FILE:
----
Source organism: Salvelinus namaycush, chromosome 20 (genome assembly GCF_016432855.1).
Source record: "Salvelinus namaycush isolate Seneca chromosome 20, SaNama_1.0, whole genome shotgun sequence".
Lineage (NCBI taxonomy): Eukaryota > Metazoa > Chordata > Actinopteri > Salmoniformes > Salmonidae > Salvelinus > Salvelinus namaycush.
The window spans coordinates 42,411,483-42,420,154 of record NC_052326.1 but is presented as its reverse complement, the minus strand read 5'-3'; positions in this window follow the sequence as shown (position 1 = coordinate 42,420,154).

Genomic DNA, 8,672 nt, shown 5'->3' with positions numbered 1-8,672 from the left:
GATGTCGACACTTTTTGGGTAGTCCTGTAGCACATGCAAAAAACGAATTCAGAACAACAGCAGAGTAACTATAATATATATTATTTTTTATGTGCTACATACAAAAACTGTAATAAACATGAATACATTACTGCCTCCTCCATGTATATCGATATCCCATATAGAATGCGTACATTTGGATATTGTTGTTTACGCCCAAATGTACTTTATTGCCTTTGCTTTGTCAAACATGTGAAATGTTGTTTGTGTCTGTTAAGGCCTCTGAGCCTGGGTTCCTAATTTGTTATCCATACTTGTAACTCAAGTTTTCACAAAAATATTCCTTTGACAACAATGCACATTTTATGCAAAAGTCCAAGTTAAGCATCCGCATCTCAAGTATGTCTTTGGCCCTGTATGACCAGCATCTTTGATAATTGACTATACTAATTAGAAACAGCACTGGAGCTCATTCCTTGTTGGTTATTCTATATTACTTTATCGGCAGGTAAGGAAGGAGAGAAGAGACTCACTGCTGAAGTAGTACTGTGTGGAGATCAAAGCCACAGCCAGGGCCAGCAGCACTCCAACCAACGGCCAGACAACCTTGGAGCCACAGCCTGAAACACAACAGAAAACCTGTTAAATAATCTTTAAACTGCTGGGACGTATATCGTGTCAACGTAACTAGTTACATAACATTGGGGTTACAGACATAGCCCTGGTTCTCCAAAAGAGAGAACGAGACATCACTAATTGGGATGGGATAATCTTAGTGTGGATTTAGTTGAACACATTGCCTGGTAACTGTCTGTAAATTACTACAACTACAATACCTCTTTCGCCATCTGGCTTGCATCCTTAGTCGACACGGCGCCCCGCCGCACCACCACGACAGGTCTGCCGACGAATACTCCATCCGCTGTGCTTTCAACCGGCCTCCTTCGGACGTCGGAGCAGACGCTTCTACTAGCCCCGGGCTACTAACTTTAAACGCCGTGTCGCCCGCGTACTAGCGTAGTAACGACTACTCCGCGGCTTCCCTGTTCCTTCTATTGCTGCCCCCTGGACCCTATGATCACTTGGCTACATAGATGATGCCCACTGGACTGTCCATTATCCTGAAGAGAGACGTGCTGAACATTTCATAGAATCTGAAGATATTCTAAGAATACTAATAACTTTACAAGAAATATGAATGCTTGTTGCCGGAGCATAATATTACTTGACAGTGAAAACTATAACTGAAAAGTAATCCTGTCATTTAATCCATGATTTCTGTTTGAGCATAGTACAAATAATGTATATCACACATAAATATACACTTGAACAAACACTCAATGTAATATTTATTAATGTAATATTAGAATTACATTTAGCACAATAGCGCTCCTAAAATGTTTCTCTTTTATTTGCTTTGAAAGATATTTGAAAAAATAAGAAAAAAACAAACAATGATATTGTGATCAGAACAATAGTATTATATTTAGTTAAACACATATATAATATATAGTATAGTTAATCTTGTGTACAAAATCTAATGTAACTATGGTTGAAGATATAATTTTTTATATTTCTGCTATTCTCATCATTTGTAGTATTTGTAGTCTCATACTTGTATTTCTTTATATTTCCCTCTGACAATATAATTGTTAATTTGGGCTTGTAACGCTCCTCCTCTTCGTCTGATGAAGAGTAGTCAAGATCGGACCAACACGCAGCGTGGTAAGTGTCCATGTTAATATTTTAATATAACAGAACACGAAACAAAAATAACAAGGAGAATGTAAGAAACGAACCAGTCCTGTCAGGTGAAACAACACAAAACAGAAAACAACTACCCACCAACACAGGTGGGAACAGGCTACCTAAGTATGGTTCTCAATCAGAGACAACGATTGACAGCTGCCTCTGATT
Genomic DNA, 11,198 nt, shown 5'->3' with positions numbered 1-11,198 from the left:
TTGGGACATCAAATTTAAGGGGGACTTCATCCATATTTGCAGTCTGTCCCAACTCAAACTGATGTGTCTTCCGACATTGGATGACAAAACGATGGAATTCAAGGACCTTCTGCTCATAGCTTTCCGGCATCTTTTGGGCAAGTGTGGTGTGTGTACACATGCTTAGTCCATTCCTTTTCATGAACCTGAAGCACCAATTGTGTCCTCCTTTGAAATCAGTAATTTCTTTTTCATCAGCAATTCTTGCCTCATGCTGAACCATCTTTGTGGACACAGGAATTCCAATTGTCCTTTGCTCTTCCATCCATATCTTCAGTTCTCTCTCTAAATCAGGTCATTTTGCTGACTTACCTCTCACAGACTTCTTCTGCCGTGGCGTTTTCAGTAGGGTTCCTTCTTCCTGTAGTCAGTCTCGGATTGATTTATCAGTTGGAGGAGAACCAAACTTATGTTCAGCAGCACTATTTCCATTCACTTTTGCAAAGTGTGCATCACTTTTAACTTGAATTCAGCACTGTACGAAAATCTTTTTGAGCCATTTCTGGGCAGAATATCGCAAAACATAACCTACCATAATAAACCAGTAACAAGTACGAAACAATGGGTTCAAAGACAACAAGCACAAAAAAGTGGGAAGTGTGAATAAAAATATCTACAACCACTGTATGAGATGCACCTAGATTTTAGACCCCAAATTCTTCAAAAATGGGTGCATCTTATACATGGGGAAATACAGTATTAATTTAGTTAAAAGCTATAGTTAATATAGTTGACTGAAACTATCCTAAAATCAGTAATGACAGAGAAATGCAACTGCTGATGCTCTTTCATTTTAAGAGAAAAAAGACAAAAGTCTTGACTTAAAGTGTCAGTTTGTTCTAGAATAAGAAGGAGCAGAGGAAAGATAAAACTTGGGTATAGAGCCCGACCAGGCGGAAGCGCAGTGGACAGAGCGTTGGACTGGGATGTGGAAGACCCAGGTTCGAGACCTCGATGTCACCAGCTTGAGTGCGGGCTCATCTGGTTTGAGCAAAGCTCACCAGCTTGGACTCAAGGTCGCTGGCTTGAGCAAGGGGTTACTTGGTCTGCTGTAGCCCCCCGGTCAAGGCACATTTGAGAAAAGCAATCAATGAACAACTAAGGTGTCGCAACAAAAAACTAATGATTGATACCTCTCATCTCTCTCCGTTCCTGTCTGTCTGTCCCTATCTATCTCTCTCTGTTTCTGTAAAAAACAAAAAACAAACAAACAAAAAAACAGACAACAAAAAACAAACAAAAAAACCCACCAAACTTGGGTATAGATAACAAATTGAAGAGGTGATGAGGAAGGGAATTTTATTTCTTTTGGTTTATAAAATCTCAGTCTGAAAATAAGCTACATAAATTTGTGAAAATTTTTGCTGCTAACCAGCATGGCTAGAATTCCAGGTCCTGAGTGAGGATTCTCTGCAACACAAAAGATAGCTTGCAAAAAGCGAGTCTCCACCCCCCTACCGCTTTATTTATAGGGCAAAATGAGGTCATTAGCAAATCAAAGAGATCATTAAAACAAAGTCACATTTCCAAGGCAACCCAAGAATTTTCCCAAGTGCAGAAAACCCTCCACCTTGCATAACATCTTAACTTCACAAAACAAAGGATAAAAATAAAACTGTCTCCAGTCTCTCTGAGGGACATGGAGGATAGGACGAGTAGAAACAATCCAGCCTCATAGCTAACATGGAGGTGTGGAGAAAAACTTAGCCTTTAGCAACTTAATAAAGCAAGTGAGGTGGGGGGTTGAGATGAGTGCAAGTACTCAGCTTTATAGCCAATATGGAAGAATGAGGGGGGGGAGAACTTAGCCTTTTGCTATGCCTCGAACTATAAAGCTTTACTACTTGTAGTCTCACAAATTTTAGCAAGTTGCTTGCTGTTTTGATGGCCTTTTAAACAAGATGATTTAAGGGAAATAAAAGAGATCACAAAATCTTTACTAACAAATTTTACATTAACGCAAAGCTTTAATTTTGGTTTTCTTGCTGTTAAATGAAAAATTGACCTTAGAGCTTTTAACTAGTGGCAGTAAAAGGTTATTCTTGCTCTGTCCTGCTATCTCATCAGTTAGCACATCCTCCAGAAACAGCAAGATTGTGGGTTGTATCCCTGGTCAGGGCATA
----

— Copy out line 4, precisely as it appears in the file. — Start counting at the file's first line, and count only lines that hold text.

The window spans coordinates 42,411,483-42,420,154 of record NC_052326.1 but is presented as its reverse complement, the minus strand read 5'-3'; positions in this window follow the sequence as shown (position 1 = coordinate 42,420,154).